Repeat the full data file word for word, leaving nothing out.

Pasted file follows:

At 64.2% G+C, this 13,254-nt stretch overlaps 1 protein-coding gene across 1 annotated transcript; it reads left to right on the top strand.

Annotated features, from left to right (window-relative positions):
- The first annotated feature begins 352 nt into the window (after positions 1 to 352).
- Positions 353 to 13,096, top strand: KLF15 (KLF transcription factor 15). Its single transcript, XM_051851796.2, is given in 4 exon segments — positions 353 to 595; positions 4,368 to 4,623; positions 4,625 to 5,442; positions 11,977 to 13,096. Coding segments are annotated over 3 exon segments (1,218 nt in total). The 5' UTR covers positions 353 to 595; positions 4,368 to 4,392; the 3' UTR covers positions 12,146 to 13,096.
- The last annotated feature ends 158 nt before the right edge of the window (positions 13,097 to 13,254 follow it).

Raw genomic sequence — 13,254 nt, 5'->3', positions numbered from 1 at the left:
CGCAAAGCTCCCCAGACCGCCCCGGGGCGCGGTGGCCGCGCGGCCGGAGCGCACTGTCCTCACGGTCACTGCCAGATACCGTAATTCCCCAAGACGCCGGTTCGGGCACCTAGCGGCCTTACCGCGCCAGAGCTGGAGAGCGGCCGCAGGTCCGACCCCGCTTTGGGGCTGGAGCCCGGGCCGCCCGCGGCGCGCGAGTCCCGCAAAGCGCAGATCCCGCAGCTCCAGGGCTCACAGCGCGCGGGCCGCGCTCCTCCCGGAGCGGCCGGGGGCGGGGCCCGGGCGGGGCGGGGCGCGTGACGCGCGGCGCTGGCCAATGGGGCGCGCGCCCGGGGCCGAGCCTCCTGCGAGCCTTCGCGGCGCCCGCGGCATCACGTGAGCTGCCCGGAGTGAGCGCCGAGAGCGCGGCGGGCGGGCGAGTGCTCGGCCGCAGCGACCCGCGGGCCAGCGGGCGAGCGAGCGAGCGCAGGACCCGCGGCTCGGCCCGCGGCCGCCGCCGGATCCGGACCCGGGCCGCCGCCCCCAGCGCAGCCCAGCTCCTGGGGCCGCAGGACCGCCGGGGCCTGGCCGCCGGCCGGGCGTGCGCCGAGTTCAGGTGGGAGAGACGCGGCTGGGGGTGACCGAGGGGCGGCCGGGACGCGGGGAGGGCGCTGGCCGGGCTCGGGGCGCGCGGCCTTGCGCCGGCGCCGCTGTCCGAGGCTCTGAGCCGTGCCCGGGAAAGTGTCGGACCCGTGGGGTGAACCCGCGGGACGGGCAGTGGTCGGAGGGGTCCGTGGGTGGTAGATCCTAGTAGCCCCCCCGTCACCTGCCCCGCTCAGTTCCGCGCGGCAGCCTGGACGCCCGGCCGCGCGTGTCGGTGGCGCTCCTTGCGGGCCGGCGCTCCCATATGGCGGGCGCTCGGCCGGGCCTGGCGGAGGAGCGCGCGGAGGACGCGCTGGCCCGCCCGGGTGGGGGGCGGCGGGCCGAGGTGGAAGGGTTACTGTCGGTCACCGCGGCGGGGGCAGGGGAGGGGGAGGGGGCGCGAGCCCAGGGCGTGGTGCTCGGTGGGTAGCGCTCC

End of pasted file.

At 64.2% G+C, this 13,254-nt stretch overlaps 1 protein-coding gene across 1 annotated transcript; it reads left to right on the top strand.

Annotated features, from left to right (window-relative positions):
- The first annotated feature begins 352 nt into the window (after positions 1 to 352).
- Positions 353 to 13,096, top strand: KLF15 (KLF transcription factor 15). Its single transcript, XM_051851796.2, is given in 4 exon segments — positions 353 to 595; positions 4,368 to 4,623; positions 4,625 to 5,442; positions 11,977 to 13,096. Coding segments are annotated over 3 exon segments (1,218 nt in total). The 5' UTR covers positions 353 to 595; positions 4,368 to 4,392; the 3' UTR covers positions 12,146 to 13,096.
- The last annotated feature ends 158 nt before the right edge of the window (positions 13,097 to 13,254 follow it).

Raw genomic sequence — 13,254 nt, 5'->3', positions numbered from 1 at the left:
CGCAAAGCTCCCCAGACCGCCCCGGGGCGCGGTGGCCGCGCGGCCGGAGCGCACTGTCCTCACGGTCACTGCCAGATACCGTAATTCCCCAAGACGCCGGTTCGGGCACCTAGCGGCCTTACCGCGCCAGAGCTGGAGAGCGGCCGCAGGTCCGACCCCGCTTTGGGGCTGGAGCCCGGGCCGCCCGCGGCGCGCGAGTCCCGCAAAGCGCAGATCCCGCAGCTCCAGGGCTCACAGCGCGCGGGCCGCGCTCCTCCCGGAGCGGCCGGGGGCGGGGCCCGGGCGGGGCGGGGCGCGTGACGCGCGGCGCTGGCCAATGGGGCGCGCGCCCGGGGCCGAGCCTCCTGCGAGCCTTCGCGGCGCCCGCGGCATCACGTGAGCTGCCCGGAGTGAGCGCCGAGAGCGCGGCGGGCGGGCGAGTGCTCGGCCGCAGCGACCCGCGGGCCAGCGGGCGAGCGAGCGAGCGCAGGACCCGCGGCTCGGCCCGCGGCCGCCGCCGGATCCGGACCCGGGCCGCCGCCCCCAGCGCAGCCCAGCTCCTGGGGCCGCAGGACCGCCGGGGCCTGGCCGCCGGCCGGGCGTGCGCCGAGTTCAGGTGGGAGAGACGCGGCTGGGGGTGACCGAGGGGCGGCCGGGACGCGGGGAGGGCGCTGGCCGGGCTCGGGGCGCGCGGCCTTGCGCCGGCGCCGCTGTCCGAGGCTCTGAGCCGTGCCCGGGAAAGTGTCGGACCCGTGGGGTGAACCCGCGGGACGGGCAGTGGTCGGAGGGGTCCGTGGGTGGTAGATCCTAGTAGCCCCCCCGTCACCTGCCCCGCTCAGTTCCGCGCGGCAGCCTGGACGCCCGGCCGCGCGTGTCGGTGGCGCTCCTTGCGGGCCGGCGCTCCCATATGGCGGGCGCTCGGCCGGGCCTGGCGGAGGAGCGCGCGGAGGACGCGCTGGCCCGCCCGGGTGGGGGGCGGCGGGCCGAGGTGGAAGGGTTACTGTCGGTCACCGCGGCGGGGGCAGGGGAGGGGGAGGGGGCGCGAGCCCAGGGCGTGGTGCTCGGTGGGTAGCGCTCC